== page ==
Article published by BioSpace
A new peptide administered through a nasal spray shows promising results as an anticonvulsant and could ultimately be further developed as a treatment to prevent seizures in both epilepsy and Alzheimer’s disease (AD).
A study published in The American Society for Clinical Investigation outlines work conducted by researchers to develop a peptide called A1R-CT that disrupts the signaling between the molecule neurabin and the adenosine 1 receptor (A1R). A1R sits on the outside of the neuron and responds to adenosine, whereas neurabin binds to the receptor and blocks it from use.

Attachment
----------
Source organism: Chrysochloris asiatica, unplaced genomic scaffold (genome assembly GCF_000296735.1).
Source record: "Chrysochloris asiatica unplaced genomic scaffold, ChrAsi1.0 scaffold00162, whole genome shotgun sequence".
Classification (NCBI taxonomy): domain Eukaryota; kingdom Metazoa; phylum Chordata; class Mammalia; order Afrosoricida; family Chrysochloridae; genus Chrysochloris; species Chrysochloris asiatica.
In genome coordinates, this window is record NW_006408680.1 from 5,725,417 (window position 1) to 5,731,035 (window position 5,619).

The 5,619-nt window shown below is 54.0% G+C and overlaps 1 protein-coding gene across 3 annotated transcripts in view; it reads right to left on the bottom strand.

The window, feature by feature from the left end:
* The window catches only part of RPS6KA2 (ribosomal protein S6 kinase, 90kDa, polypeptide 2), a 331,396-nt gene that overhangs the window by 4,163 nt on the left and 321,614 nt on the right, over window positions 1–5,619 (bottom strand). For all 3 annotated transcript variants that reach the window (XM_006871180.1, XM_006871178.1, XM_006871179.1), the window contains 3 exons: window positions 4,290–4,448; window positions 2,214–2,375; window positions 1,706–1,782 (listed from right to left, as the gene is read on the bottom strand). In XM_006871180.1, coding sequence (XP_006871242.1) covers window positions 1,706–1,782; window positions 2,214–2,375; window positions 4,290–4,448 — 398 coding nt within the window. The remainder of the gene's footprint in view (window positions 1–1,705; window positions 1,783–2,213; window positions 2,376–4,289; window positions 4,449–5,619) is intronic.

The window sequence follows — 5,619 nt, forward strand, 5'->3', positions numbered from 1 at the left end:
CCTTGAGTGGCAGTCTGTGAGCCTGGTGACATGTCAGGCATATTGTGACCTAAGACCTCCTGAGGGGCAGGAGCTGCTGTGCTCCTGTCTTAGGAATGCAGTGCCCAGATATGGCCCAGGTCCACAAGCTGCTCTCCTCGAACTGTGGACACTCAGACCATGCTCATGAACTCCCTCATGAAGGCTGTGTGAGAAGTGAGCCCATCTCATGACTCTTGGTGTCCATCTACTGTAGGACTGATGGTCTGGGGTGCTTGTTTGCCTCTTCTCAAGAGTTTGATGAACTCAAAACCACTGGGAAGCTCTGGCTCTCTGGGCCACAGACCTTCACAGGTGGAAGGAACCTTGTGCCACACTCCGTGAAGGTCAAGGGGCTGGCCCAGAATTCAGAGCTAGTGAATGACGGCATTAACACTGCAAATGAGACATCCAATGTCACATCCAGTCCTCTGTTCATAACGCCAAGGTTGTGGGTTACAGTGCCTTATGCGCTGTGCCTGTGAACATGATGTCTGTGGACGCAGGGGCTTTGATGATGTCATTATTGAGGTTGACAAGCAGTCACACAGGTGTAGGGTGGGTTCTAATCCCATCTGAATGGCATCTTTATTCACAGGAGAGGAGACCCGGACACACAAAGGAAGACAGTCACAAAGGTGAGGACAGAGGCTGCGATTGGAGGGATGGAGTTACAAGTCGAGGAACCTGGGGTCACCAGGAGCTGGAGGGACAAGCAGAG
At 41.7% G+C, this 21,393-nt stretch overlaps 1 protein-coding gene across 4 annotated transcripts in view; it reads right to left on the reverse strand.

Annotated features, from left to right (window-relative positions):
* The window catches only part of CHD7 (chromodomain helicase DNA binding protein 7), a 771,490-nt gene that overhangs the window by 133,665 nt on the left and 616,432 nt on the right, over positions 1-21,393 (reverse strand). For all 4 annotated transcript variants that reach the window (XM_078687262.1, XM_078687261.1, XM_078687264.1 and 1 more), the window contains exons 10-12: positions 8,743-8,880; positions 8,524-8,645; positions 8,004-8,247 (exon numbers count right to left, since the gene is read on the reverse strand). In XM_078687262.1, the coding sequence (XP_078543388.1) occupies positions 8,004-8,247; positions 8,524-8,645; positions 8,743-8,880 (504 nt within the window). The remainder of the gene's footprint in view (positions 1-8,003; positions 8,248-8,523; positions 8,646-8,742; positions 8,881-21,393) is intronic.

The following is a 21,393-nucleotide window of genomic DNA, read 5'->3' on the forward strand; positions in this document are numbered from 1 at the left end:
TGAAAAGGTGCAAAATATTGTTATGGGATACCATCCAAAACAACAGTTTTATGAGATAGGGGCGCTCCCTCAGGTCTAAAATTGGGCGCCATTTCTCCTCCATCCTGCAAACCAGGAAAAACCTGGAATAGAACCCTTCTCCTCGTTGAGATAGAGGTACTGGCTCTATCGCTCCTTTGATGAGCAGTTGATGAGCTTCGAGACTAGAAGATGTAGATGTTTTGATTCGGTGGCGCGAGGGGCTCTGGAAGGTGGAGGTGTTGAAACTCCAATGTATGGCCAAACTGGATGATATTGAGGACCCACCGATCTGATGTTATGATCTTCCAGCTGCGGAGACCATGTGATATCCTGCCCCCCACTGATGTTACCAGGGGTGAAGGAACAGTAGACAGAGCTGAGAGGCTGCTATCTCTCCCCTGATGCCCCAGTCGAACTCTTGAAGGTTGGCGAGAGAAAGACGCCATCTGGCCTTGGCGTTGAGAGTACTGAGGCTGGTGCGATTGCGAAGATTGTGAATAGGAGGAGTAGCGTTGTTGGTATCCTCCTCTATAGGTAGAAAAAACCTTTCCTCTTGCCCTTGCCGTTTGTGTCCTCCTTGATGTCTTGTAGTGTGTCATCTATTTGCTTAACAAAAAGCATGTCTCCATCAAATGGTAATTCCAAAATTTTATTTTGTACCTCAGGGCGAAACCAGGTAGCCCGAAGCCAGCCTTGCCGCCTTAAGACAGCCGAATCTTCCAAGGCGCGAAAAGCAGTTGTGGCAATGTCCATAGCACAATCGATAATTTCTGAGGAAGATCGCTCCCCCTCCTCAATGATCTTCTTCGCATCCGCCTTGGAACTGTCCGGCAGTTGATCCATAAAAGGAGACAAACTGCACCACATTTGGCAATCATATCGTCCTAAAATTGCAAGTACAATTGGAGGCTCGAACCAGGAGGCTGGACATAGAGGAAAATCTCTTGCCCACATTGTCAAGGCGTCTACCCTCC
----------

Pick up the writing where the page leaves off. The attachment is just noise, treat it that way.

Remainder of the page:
It has previously been established that A1R has neuroprotective effects and that, when activated by adenosine, it mediates an anti-convulsant response. This, however, is often blocked by neurabin.
“Neurabin is a brake, so it doesn’t do too much,” Dr. Qin Wang, neuropharmacologist and founding director of the program for Alzheimer’s therapeutics discovery at the Medical College of Georgia at Augusta University, told Science News. “But now we need to remove it to unleash A1’s power.”